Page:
Tuesday, September 13, 2011

After the Big Race...A Bunch of Blah, Blah, Blah

Well, I think I'm mostly recovered from the Leadville 100. The race was only three and a half week ago and I'm feeling generally pretty good. My right knee, which was bothering me after the race, is now in great shape. What I'm basically dealing with now is moderate muscle fatigue and some dull achiness that comes and goes. It seems like everyday I'm feeling better. Last week I ran 61 miles mostly on dirt roads.

Lots of folks may read this and say, "Dude, you just ran 100 miles three weeks ago! Take some time off!" Why? I feel good. I think the key to excelling in long-distance running and especially ultramarathoning is consistency. I don't mean consistency over a period of several weeks or even months. I mean consistency over the years. Extreme endurance--the kind that takes you over 100 miles on treacherous mountain trails (or really any trails)--takes years to develop. This doesn't mean you have to run high mileage all year. It just means you need to run and be consistent in what you're doing. If you're tired, back off and/or cross-train. If you're injured, take some time off. But when you're injury-free and feeling good, run! So, with that said, I'll remain in the 60ish miles per week range for the next few weeks as I continue to recover and then amp it up in October to get ready for whatever big race I'll be doing to cap off the year.

Sorry, got off track. Back to my post-Leadville 100 state. Mentally, I'm in good shape. Lots of folks do their big race and then flame out for a while. Not me. I'm usually able to stay focused. Still, right now I'm fighting the "blahs" because I don't know what's next on my calendar. I'm running a little 5K cross-country race this Sunday and I'm kind of excited about it, but what keeps me motivated is that next big race on the calendar, and right now there isn't one!

I kind of wish I could enter the Bear 100 (September 23-24), a very challenging mountain race in Utah and Idaho, but I have a massive scheduling conflict that weekend. So no Bear for me. I was really into the thought of going 24 hours at the Across the Years race in Phoenix over the New Year's holiday. I want to once again gun for 140 miles! Unfortunately, with my son's school closed that week and my wife scheduled to work, Across the Years ain't gonna happen.

So as of now I don't know if I'll do another big race in 2011. Races I'm considering are the Moab Trail Marathon and the Sacramento or Vegas marathons. The baseline fitness for Sacramento and Vegas is there; I just need to work on speed to get myself back into sub-3 shape. We'll see.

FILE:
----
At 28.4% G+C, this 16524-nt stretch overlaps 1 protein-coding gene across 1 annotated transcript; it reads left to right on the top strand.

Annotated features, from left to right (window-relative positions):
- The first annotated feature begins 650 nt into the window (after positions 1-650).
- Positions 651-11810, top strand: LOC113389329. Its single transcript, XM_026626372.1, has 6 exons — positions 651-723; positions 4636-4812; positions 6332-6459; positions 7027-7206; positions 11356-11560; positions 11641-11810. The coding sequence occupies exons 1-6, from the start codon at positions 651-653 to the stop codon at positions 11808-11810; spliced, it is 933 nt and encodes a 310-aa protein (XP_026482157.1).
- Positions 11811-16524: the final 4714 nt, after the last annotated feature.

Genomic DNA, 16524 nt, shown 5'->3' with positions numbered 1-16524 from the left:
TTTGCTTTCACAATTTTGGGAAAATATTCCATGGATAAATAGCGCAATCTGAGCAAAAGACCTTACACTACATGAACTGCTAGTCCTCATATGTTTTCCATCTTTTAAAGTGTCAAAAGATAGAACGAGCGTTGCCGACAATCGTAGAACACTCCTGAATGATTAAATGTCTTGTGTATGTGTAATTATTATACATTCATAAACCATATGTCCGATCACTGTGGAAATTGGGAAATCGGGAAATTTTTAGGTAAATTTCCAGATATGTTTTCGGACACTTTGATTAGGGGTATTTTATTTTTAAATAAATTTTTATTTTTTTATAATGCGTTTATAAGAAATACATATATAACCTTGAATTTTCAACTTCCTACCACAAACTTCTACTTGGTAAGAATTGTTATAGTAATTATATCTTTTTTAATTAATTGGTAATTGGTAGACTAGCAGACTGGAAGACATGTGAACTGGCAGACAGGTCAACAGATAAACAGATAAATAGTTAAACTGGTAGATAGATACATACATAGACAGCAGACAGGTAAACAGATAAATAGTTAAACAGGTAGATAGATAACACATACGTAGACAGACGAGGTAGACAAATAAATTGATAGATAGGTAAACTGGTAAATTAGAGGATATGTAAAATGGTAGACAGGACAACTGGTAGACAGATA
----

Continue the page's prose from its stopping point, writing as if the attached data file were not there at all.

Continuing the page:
I've been thinking about 2012. I want to really challenge myself. I'm chewing on the idea of 2-3 100-milers. These would include Western States, Leadville, and Bear. Western States is doubtful because of the slim lottery odds, so if I don't get into Western I might look at Bighorn or going back to Ohio for the Mohican 100 in June but only if they change the course back to the way it was. I think I could win Mohican again if the course went back to the 2008 or 2009 version. I'm not interested in the current sufferfest.


I want to say a few words about my Leadville 100 coach, Karl Meltzer, who I interviewed a few weeks ago. Last weekend Karl finished third overall at the Wasatch Front 100, which he's won six times. Wasatch throws 54,000 feet of combined elevation change at you, so it's what you would call a serious mountain race that is probably second only to Hardrock in difficulty. What makes Karl's strong finish so remarkable is that he's been fighting a bulging disk in his back for the better part of the summer and came down with the stomach flu only two days before the race. Amazing! For gutting it out, Karl is more than worthy of the Get 'Er Done Award!


  1. Another guy to talk to if you are nailing a bunch of ultras in a year of course is that footfeathers character. You might want to catch him before he dies of thirst. Of course, I think Karl was his coach too.

    So what's your take on multiple 100s and peaking for one or none?

  2. Hi GZ: I find both Karl and Tim/Footfeathers very inspiring. In 2009 I did two 100s (well, one was a 24-hour actually) that were a little less than three months apart and got 'er done in both. I loved the challenge of it all and would like to amp it up in 2012 and see what I can do provided my schedle cooperates. As far as peaking, Footfeathers, who has more talent than I do, has shown that peaking is for the birds. He's performed well in all of his 100s though he did struggle at Hardrock (who doesn't?). If I do an April marathon, I would like to be in super shape for that and then transition into a few 100s over the summer. Like you, I've been following some of the crap going on on Geoff's blog and I think the provocative individual named "Cloud" has some decent points about peaking but he/she seems to have very little understanding of ultrarunning. Case in point: Karl in 2006 and Footfeathers in 2011! "Cloud" would say they didn't know what they were doing!

    I hope you're considering a 100! There is an outside shot I do the Boulder 100 in a few weeks....


  3. Great post Wyatt.

    The comment regarding consistency resonates with me greatly. Since the last time I spoke to you I have made the successful jump to running 6/7 days a week and am enjoying my running more than ever before and monitor the body during the course of the week and back off the mileage/time for the day.

    It's probably best to back off another 100 this year and rebuild for next. I have also decided that it's best to wait until next year now for another ultra. Since we last spoke I decided to focus on building a solid base over the next 8-10 weeks of 50-60 miles (last 3 weeks have been 50-55). So that come 2012 I will be looking to do my first 100 later in the year.

    With regards to the Get'er done award I think you should award yourself :0)